Skip to main content

glucose monitor

Bionic Pancreas for Type 1 Diabetes

Posted on by

Ed Damiano and son David

Caption: Boston University researcher Ed Damiano with his son David, who has type 1 diabetes, in 2002.
Credit: Toby Milgrome

From taking selfies to playing Candy Crush, smart phones are being put to a lot of entertaining uses. But today I’d like to share an exciting new use of mobile health (mHealth) technology that may help to save lives and reduce disability among people with type 1 diabetes—an advance inspired by one researcher’s desire to help his son.

By teaming a smart phone with a continuous glucose monitor and two pumps designed to deliver precise doses of hormones, a team from Boston has created a bionic pancreas that appears to control blood glucose levels in people with type 1 diabetes more effectively than current methods. That is a significant achievement because if blood glucose levels are either too high or too low, there can be serious health consequences.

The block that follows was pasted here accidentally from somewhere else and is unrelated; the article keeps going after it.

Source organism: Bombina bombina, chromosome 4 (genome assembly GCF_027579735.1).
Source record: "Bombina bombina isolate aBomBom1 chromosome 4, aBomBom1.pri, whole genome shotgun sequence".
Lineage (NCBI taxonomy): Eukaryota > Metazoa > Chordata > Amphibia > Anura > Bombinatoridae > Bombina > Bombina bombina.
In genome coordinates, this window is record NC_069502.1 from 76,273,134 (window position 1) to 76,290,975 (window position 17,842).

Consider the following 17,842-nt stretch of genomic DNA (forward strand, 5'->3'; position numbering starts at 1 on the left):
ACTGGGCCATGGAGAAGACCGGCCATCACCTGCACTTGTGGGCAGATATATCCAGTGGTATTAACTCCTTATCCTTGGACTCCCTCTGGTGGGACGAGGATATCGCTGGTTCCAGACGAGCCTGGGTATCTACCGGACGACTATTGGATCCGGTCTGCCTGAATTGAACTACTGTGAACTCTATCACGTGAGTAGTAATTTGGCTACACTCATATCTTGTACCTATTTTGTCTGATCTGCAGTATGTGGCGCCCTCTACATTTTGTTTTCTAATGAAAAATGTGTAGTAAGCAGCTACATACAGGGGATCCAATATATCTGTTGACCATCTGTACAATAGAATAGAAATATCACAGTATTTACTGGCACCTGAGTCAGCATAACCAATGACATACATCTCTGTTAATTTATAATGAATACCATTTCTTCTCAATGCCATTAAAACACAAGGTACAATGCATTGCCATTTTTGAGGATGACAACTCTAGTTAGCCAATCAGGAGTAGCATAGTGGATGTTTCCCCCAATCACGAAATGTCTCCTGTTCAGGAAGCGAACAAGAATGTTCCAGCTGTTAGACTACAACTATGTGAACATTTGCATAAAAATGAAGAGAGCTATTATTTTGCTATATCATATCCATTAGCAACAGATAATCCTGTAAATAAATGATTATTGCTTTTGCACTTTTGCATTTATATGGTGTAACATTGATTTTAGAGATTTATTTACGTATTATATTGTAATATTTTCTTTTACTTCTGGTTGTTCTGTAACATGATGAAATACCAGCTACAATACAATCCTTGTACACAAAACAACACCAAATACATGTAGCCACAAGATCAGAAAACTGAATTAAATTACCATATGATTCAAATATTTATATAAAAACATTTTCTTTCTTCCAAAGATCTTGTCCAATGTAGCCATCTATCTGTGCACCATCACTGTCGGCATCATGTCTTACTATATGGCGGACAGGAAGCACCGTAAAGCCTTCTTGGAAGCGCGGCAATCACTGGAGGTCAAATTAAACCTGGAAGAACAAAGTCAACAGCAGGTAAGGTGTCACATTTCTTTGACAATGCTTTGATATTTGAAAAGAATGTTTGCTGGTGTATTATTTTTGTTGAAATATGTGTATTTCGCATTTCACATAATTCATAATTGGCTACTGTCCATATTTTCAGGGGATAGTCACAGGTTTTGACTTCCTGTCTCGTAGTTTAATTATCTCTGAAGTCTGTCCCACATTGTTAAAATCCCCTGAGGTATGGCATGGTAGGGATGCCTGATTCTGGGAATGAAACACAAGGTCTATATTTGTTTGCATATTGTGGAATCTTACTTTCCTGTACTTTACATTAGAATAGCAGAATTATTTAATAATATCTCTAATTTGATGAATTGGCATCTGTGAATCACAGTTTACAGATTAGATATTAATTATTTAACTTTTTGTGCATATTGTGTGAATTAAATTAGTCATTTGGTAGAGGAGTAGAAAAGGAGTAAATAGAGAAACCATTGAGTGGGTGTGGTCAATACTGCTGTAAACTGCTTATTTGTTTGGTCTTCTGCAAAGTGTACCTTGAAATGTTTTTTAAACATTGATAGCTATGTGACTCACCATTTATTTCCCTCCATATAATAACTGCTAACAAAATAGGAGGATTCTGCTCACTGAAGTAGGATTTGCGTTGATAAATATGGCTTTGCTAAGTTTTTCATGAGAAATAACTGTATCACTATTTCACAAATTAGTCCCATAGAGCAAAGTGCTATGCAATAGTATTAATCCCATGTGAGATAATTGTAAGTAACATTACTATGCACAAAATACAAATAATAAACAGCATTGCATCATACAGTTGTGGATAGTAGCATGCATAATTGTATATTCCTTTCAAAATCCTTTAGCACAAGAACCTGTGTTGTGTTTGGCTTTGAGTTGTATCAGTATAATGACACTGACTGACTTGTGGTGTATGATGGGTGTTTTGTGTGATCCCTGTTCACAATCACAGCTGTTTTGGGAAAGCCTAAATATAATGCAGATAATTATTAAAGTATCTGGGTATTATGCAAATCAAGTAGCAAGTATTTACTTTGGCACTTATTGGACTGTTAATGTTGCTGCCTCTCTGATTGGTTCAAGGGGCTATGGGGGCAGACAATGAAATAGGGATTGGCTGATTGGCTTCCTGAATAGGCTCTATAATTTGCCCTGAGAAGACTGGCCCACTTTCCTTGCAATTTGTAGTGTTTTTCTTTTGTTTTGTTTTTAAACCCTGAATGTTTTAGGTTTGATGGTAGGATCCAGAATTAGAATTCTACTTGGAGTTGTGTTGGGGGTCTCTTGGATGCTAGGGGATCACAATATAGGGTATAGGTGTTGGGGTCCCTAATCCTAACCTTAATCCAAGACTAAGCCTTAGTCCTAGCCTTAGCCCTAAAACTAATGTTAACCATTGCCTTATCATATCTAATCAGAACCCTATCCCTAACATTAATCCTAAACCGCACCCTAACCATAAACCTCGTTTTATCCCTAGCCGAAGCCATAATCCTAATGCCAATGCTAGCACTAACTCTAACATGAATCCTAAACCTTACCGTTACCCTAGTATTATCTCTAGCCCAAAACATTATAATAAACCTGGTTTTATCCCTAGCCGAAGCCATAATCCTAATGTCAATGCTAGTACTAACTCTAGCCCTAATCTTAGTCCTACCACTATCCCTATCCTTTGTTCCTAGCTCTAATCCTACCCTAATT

In a healthy body, the pancreas masterfully regulates blood glucose levels by orchestrating the secretion of insulin and another hormone, called glucagon, which raises blood glucose. These hormones work together like an automatic thermostat, raising and lowering blood glucose when appropriate. However, in type 1 diabetes, the pancreas produces little or no insulin, leading to increased levels of glucose that gradually damage blood vessels, kidneys, and nerves, raising the risk of blindness and amputations.